How to Make a Smaller or Bigger Dutch Baby

You can easily scale this recipe up or down, depending on how many you’re cooking for. Adjust the size of your baking vessel accordingly and plan to bake the Dutch baby a bit less or longer, depending on the size:

  • Do half of the recipe if using an 8-inch skillet, pie dish, or 2-qt baking dish
  • Do 1 1/2 the recipe if using a 12-inch skillet or 4 qt baking dish
  • Double the recipe if using a 5-qt baking dish

Why Do They Call it a Dutch Baby?

Contrary to its name, the Dutch baby is actually German in origin. It’s thought that the Dutch baby may have been derived from Pfannkuchen—German pancakes, but the Dutch baby as we now know it was made popular in the U.S. in the 1990s. As the story goes, the name “Dutch baby” came from a famous Seattle cafe called Manca’s. The owner’s daughter incorrectly pronounced Deutsch, (the German word for German) as Dutch. The “baby” came from the restaurant serving mini versions of the pancake. Big or small, Dutch or German, I’m just calling it freaking delicious.


What is the Difference Between a Dutch Baby and a German Pancake?

Dutch babies and German pancakes are essentially the same thing. Dutch babies are described as tasting like a cross between a crepe and a pancake. However, they are much lighter than pancakes, and their appearance, texture, and taste are actually very similar to a popover or Yorkshire pudding.

What Makes a Dutch Baby Rise?

Since Dutch baby pancakes don’t include any leaveners, you might be wondering, what makes a Dutch baby rise? There’s more than one answer. The big one is steam. The milk and eggs, coupled with a hot skillet and oven create and trap steam while baking. That trapped steam is largely what makes the Dutch baby puff up like a balloon.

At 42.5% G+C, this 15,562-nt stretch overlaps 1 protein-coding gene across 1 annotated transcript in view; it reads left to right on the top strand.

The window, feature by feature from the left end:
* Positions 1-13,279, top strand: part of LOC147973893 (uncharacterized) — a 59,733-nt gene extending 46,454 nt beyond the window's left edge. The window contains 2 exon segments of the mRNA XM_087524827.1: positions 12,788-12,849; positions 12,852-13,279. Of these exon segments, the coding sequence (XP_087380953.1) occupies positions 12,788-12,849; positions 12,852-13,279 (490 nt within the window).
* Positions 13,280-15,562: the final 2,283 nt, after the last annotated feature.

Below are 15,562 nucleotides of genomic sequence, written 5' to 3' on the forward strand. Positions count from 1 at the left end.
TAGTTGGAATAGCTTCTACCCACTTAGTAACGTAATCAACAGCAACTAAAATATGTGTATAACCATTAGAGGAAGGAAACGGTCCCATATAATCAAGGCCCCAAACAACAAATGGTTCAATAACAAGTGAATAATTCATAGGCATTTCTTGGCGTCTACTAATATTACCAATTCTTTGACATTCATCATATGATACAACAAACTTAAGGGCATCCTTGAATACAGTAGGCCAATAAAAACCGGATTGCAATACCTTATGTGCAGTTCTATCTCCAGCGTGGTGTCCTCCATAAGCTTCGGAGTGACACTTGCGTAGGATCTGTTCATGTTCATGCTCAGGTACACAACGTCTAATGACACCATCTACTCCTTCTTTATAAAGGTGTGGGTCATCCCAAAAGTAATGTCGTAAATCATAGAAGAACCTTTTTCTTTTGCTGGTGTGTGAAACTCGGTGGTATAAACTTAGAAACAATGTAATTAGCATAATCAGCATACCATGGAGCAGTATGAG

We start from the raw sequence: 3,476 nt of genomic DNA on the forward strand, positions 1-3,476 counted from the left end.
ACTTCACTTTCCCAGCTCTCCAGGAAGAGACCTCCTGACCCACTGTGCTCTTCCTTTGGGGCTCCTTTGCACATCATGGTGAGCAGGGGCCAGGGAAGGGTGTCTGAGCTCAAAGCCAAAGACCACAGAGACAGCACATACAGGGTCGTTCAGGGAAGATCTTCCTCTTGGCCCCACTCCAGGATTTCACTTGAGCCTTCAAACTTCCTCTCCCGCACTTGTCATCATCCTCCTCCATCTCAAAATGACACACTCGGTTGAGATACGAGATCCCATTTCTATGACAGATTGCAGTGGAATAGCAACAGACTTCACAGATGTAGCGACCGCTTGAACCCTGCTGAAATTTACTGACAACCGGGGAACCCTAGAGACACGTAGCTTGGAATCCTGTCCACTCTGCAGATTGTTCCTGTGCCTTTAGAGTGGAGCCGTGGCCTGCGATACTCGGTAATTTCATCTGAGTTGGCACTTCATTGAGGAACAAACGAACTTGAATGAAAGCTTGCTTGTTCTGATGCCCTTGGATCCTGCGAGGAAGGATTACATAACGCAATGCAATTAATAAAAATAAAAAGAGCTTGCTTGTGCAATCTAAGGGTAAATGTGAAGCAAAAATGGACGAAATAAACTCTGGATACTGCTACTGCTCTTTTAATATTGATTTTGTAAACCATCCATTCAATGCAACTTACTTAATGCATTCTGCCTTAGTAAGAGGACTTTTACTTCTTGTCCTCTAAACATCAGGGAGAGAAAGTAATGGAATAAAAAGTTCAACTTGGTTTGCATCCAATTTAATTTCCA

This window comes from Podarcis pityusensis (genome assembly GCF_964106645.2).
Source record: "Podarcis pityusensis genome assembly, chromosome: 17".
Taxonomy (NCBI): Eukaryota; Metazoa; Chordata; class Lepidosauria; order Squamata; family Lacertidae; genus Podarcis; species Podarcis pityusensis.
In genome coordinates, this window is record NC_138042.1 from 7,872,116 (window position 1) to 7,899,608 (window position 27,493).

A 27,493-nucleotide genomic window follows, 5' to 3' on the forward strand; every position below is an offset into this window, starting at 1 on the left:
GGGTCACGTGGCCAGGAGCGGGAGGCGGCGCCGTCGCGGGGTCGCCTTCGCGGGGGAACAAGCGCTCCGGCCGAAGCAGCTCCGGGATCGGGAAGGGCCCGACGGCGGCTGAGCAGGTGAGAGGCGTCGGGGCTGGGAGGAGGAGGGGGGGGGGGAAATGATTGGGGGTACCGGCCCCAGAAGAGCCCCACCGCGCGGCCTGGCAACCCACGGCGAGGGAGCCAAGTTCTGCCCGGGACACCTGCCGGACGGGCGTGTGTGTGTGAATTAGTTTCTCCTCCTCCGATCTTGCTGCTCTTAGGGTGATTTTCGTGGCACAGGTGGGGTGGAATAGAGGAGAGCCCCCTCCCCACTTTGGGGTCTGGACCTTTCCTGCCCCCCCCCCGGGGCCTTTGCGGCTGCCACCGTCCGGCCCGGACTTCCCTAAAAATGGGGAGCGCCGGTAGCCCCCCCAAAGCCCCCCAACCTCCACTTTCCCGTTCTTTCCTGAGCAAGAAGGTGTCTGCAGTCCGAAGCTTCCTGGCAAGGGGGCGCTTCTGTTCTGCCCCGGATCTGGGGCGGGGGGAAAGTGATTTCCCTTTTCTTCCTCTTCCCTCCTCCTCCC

Another important element for a well-risen Dutch baby is using room temperature ingredients. Working with a well-preheated skillet or baking vessel and a super hot oven from the start of baking is also important in helping give your Dutch baby its impressive volume. This is because that hot heat helps the steam form extra quickly. 


How to Serve Your Dutch Baby

There are so many fun ways to serve up your Dutch baby. Whether you’re feeling savory or sweet, here’s some inspiration:

  • Top with freshly whipped cream (or coconut cream) and berries
  • Sprinkle with powdered sugar, lemon or orange zest, and a squeeze of juice
  • Serve with butter and maple syrup
  • Spread with jam or preserves
  • Top with caramelized apples
  • Sprinkle with a mixture of cinnamon sugar
  • Smear with Nutella and add banana slices or strawberries
  • Top with grated chocolate, toasted coconut and roasted pecans
  • Add fresh Parmesan, ham or prosciutto, and sliced green onions or chives
  • Top with halved cherry tomatoes, freshly grated parmesan, fresh basil, arugula (once it has cooled, otherwise it will wilt), and a drizzle of balsamic glaze or aged balsamic
  • Add a runny egg on top
  • Top with smoked salmon, capers, thinly sliced red onion, and crème fraîche

3 Big Tips for Making the Best Dutch Baby

  • Use room temperature ingredients for that desired puff.
  • Properly preheat your skillet in the oven. High heat and a piping hot baking vessel are key to getting the puffiest pancake.
  • If desired, let the batter rest for 10 minutes to give the gluten time to relax and redevelop, which will help trap the steam quicker when baking.


More Breakfast Recipe Ideas